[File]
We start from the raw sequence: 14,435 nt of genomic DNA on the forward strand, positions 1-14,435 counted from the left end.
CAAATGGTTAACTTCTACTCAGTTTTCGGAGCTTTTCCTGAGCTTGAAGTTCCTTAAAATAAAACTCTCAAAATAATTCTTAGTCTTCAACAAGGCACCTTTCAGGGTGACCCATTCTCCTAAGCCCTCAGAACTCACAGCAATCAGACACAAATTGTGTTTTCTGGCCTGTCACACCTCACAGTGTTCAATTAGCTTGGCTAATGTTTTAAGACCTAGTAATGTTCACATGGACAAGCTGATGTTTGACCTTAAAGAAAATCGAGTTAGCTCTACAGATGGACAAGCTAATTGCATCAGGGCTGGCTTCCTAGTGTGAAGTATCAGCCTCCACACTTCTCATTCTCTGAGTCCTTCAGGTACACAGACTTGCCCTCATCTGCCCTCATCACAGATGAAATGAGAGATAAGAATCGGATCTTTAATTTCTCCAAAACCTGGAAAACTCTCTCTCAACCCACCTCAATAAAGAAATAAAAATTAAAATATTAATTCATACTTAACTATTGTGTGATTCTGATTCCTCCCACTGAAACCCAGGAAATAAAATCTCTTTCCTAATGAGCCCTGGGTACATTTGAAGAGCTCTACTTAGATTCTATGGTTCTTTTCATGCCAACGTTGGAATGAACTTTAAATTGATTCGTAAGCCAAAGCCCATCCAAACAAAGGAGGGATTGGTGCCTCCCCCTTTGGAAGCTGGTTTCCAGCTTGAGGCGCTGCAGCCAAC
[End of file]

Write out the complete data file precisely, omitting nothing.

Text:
We start from the raw sequence: 14,435 nt of genomic DNA on the forward strand, positions 1-14,435 counted from the left end.
CAAATGGTTAACTTCTACTCAGTTTTCGGAGCTTTTCCTGAGCTTGAAGTTCCTTAAAATAAAACTCTCAAAATAATTCTTAGTCTTCAACAAGGCACCTTTCAGGGTGACCCATTCTCCTAAGCCCTCAGAACTCACAGCAATCAGACACAAATTGTGTTTTCTGGCCTGTCACACCTCACAGTGTTCAATTAGCTTGGCTAATGTTTTAAGACCTAGTAATGTTCACATGGACAAGCTGATGTTTGACCTTAAAGAAAATCGAGTTAGCTCTACAGATGGACAAGCTAATTGCATCAGGGCTGGCTTCCTAGTGTGAAGTATCAGCCTCCACACTTCTCATTCTCTGAGTCCTTCAGGTACACAGACTTGCCCTCATCTGCCCTCATCACAGATGAAATGAGAGATAAGAATCGGATCTTTAATTTCTCCAAAACCTGGAAAACTCTCTCTCAACCCACCTCAATAAAGAAATAAAAATTAAAATATTAATTCATACTTAACTATTGTGTGATTCTGATTCCTCCCACTGAAACCCAGGAAATAAAATCTCTTTCCTAATGAGCCCTGGGTACATTTGAAGAGCTCTACTTAGATTCTATGGTTCTTTTCATGCCAACGTTGGAATGAACTTTAAATTGATTCGTAAGCCAAAGCCCATCCAAACAAAGGAGGGATTGGTGCCTCCCCCTTTGGAAGCTGGTTTCCAGCTTGAGGCGCTGCAGCCAAC